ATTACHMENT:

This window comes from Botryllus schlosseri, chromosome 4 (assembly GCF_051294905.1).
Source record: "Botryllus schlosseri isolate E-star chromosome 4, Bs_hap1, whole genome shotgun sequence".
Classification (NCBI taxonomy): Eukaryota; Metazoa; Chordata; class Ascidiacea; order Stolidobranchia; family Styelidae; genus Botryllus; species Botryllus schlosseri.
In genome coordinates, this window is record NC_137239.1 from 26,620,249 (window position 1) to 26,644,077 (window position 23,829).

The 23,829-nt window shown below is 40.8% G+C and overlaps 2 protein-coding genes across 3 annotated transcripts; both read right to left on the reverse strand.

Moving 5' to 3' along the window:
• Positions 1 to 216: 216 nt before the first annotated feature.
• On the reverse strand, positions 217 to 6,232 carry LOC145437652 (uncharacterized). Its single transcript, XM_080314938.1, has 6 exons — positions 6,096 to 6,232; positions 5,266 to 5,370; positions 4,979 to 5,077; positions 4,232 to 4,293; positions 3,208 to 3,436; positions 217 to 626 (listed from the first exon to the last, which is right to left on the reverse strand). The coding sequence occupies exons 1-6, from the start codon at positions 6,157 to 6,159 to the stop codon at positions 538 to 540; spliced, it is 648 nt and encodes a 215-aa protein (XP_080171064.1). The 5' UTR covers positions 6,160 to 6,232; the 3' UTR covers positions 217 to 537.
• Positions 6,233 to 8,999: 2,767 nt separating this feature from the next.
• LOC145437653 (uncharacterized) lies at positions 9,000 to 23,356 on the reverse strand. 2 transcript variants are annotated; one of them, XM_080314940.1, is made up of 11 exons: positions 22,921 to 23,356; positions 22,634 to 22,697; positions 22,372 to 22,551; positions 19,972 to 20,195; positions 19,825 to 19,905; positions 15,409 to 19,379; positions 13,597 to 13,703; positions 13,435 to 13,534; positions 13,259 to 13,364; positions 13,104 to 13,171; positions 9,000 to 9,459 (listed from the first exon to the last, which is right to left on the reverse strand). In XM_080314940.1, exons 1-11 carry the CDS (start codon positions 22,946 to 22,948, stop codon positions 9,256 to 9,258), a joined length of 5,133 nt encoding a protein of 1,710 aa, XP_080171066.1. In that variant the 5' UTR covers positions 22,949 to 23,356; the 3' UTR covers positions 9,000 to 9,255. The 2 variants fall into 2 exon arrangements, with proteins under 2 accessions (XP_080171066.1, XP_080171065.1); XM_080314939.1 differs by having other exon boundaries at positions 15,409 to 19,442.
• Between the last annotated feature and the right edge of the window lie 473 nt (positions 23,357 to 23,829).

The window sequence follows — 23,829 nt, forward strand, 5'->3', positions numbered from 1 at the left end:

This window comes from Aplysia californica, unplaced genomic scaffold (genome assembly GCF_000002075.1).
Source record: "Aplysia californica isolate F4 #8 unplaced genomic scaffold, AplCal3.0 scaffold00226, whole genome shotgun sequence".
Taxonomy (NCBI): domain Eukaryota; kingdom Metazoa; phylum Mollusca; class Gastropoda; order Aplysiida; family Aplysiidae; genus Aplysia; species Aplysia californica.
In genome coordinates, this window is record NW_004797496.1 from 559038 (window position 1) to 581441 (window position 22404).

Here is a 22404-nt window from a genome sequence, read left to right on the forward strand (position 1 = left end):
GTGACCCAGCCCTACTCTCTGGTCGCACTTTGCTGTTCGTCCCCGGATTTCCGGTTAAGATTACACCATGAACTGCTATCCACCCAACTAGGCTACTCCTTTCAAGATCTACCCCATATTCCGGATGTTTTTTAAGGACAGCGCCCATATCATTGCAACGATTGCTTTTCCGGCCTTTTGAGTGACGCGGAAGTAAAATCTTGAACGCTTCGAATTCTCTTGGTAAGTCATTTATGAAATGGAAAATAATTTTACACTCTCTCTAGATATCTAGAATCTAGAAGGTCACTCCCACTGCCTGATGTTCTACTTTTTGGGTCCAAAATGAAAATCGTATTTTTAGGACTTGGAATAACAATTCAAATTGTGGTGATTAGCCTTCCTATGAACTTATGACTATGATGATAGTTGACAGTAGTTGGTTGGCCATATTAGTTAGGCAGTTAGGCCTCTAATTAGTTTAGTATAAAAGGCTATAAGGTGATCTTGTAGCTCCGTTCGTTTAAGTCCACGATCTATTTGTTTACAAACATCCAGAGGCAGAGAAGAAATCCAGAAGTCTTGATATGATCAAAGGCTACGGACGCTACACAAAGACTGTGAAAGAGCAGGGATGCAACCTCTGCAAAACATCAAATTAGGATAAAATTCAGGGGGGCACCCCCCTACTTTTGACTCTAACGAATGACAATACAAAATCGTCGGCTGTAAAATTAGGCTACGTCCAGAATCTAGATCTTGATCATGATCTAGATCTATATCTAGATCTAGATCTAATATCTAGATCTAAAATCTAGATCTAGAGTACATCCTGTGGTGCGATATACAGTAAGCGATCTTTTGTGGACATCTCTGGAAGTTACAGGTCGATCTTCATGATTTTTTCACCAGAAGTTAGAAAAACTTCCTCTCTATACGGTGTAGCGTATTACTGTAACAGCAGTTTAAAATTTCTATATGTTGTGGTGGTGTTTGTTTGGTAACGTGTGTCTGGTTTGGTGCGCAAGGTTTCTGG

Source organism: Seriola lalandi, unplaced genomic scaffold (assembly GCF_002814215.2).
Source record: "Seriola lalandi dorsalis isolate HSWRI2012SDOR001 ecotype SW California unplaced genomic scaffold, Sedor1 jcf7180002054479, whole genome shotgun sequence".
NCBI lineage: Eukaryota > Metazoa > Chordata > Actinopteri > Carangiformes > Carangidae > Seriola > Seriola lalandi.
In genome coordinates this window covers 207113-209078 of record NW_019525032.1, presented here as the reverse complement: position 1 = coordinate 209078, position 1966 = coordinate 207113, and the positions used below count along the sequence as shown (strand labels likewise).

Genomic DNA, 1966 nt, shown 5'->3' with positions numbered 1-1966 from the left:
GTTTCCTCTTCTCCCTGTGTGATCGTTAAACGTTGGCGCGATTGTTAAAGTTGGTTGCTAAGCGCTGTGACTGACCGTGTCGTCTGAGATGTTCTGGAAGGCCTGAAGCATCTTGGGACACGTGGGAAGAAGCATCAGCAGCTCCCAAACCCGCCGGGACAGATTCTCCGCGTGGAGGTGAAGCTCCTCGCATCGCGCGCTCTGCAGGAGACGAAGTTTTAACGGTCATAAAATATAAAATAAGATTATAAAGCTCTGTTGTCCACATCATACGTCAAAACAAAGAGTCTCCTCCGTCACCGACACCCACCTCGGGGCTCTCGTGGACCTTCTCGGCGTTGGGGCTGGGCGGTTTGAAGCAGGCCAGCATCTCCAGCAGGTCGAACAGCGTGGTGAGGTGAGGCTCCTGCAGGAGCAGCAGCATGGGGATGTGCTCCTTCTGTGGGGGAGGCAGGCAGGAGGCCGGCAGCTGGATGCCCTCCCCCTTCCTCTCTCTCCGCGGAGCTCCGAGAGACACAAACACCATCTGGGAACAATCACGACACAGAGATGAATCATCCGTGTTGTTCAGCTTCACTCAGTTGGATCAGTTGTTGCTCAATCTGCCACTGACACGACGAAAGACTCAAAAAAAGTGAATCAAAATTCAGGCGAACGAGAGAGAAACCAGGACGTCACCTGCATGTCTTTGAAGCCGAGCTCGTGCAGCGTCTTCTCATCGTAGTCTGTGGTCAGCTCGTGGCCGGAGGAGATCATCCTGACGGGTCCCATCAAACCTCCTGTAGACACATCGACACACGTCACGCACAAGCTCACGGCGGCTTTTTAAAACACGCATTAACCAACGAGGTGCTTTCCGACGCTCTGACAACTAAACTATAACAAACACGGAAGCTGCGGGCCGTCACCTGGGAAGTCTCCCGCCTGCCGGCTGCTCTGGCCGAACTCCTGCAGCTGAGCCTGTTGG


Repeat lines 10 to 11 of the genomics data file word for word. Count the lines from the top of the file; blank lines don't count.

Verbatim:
• LOC145437653 (uncharacterized) lies at positions 9,000 to 23,356 on the reverse strand. 2 transcript variants are annotated; one of them, XM_080314940.1, is made up of 11 exons: positions 22,921 to 23,356; positions 22,634 to 22,697; positions 22,372 to 22,551; positions 19,972 to 20,195; positions 19,825 to 19,905; positions 15,409 to 19,379; positions 13,597 to 13,703; positions 13,435 to 13,534; positions 13,259 to 13,364; positions 13,104 to 13,171; positions 9,000 to 9,459 (listed from the first exon to the last, which is right to left on the reverse strand). In XM_080314940.1, exons 1-11 carry the CDS (start codon positions 22,946 to 22,948, stop codon positions 9,256 to 9,258), a joined length of 5,133 nt encoding a protein of 1,710 aa, XP_080171066.1. In that variant the 5' UTR covers positions 22,949 to 23,356; the 3' UTR covers positions 9,000 to 9,255. The 2 variants fall into 2 exon arrangements, with proteins under 2 accessions (XP_080171066.1, XP_080171065.1); XM_080314939.1 differs by having other exon boundaries at positions 15,409 to 19,442.
• Between the last annotated feature and the right edge of the window lie 473 nt (positions 23,357 to 23,829).